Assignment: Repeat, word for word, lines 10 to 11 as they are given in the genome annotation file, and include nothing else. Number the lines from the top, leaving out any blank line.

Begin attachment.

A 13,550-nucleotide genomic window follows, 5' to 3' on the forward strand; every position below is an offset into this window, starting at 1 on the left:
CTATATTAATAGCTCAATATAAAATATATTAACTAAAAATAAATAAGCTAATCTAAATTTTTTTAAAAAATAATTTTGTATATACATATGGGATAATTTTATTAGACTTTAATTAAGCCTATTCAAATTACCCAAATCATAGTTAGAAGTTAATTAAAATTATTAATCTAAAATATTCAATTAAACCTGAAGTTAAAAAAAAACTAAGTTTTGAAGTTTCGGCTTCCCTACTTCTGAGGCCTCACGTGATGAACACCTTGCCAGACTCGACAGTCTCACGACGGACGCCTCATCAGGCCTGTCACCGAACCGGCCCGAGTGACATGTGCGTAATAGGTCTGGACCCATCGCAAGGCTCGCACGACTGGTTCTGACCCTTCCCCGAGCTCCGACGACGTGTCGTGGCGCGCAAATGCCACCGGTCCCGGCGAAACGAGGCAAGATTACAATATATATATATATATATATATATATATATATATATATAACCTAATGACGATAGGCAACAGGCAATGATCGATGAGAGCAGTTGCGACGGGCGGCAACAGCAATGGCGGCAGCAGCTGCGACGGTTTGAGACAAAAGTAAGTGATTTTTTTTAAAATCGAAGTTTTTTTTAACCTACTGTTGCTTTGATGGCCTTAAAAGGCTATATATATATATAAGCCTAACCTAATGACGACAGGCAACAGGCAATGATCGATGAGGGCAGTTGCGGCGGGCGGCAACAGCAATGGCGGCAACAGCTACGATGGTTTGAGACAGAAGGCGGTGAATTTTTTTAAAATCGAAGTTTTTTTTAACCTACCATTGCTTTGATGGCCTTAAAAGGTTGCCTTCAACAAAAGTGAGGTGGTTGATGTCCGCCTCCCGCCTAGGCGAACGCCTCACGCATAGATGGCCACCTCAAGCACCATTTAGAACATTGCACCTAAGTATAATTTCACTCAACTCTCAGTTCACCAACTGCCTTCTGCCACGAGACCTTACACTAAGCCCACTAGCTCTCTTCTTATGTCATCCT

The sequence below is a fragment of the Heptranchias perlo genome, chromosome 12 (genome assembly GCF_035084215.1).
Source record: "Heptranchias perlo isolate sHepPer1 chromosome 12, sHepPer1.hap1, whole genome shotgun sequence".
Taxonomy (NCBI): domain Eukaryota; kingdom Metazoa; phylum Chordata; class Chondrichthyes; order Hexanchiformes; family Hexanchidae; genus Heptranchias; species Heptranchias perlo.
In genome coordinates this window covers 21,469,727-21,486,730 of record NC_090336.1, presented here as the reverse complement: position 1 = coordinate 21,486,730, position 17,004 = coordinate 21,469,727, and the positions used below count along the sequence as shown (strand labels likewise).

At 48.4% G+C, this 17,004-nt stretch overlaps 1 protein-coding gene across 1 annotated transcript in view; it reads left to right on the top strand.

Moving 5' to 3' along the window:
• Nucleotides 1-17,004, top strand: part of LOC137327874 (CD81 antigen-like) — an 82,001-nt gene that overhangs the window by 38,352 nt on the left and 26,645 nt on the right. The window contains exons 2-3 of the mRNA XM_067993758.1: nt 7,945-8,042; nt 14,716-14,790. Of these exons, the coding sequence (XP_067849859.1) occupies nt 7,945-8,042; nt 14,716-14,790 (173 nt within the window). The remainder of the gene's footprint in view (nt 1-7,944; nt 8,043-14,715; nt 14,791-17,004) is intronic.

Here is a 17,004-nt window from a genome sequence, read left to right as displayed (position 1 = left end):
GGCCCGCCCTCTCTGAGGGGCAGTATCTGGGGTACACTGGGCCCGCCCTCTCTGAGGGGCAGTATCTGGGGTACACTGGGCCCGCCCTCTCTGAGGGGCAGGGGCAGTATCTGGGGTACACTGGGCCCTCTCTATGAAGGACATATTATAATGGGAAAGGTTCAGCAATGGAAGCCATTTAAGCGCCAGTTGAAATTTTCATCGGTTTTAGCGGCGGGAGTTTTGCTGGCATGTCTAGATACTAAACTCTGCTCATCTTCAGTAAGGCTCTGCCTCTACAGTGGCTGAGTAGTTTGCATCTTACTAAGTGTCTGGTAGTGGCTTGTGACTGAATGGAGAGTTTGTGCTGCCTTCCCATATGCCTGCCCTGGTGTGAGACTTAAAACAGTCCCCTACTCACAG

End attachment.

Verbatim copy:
Here is a 17,004-nt window from a genome sequence, read left to right as displayed (position 1 = left end):
GGCCCGCCCTCTCTGAGGGGCAGTATCTGGGGTACACTGGGCCCGCCCTCTCTGAGGGGCAGTATCTGGGGTACACTGGGCCCGCCCTCTCTGAGGGGCAGGGGCAGTATCTGGGGTACACTGGGCCCTCTCTATGAAGGACATATTATAATGGGAAAGGTTCAGCAATGGAAGCCATTTAAGCGCCAGTTGAAATTTTCATCGGTTTTAGCGGCGGGAGTTTTGCTGGCATGTCTAGATACTAAACTCTGCTCATCTTCAGTAAGGCTCTGCCTCTACAGTGGCTGAGTAGTTTGCATCTTACTAAGTGTCTGGTAGTGGCTTGTGACTGAATGGAGAGTTTGTGCTGCCTTCCCATATGCCTGCCCTGGTGTGAGACTTAAAACAGTCCCCTACTCACAG